Hypothecation describes the practice of a borrower of debt pledging an asset (like a house) as collateral in order to obtain a loan from a lender, with the borrower retaining possession and control of the asset.

While this term can be used to describe various business practices, it is most well-known in the real estate industry in how mortgages work.

A home buyer basically uses the property as a security for a secured loan to obtain a home loan approval from a lender.

The lender or creditor will then have the legal right to foreclose the house should the borrower default on the mortgage.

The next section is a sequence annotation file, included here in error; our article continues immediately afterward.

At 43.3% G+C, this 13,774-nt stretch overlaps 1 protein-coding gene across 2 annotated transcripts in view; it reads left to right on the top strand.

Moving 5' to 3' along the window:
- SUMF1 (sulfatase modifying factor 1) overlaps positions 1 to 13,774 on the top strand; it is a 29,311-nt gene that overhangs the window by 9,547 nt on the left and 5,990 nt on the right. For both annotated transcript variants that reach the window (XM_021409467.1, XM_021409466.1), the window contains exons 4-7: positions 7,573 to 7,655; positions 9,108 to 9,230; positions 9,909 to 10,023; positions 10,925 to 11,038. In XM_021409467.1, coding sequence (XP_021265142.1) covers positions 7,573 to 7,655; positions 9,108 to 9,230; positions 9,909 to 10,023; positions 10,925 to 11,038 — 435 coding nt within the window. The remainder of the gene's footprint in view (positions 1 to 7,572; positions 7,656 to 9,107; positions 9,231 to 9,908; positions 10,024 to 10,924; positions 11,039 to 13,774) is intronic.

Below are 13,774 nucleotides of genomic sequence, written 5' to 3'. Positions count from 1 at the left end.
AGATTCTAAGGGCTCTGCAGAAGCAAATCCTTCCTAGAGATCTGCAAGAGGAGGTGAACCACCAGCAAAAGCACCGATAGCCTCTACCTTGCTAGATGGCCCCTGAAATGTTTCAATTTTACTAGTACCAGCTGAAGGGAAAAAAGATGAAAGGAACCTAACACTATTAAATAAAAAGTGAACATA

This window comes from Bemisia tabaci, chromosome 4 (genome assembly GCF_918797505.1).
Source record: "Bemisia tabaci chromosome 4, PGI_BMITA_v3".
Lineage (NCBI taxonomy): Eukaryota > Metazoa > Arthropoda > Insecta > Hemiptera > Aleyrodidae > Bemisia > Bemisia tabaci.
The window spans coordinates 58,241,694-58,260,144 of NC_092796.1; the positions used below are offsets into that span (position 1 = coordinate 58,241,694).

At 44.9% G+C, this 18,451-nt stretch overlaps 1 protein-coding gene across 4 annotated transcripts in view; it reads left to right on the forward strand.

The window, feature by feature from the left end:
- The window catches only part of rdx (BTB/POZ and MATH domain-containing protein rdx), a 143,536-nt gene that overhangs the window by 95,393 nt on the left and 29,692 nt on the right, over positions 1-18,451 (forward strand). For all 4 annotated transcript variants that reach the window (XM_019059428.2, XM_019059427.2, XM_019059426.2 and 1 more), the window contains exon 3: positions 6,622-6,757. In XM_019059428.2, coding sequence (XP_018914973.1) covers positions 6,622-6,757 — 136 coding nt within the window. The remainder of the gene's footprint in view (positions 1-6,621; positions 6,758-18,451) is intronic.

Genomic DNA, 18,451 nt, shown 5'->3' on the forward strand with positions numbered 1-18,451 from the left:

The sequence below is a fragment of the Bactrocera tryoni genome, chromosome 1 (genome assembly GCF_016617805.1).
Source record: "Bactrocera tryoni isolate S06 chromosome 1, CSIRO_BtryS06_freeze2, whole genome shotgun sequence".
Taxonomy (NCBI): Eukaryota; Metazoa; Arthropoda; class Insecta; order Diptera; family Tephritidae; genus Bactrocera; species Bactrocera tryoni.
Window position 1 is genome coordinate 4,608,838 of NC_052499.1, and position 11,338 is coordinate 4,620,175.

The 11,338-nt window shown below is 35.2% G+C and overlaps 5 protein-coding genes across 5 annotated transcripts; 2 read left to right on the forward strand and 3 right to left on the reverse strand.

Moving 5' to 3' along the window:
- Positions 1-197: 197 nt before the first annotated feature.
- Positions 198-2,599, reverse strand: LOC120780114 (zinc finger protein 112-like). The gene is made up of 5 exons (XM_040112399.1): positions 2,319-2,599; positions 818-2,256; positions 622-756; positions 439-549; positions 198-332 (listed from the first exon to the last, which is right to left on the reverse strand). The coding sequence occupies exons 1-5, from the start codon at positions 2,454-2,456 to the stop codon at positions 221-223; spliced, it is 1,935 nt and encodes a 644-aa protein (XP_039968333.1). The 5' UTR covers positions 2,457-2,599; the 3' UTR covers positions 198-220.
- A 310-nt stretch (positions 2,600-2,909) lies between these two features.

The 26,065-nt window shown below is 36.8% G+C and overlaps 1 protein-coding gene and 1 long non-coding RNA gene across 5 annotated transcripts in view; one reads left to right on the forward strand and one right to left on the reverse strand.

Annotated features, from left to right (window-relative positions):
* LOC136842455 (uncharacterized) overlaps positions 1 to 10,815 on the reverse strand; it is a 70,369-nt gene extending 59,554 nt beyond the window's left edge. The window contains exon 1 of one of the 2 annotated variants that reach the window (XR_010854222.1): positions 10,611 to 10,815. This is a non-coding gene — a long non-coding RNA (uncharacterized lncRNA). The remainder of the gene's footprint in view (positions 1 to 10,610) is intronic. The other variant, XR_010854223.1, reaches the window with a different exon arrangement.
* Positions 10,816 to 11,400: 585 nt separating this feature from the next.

A big reason why hypothecation might be necessary is often due to the borrower requesting a huge amount of credit.

And in order to mitigate risks, the lender needs collateral to minimize their exposure should the borrower fail to repay.

Another common form of hypothecation is with auto loans.

In this case, the vehicle owner pledges the car as collateral for the auto loan while retaining possession and full use of the vehicle.

Should the owner fail to repay, the car might be towed away right from his driveway.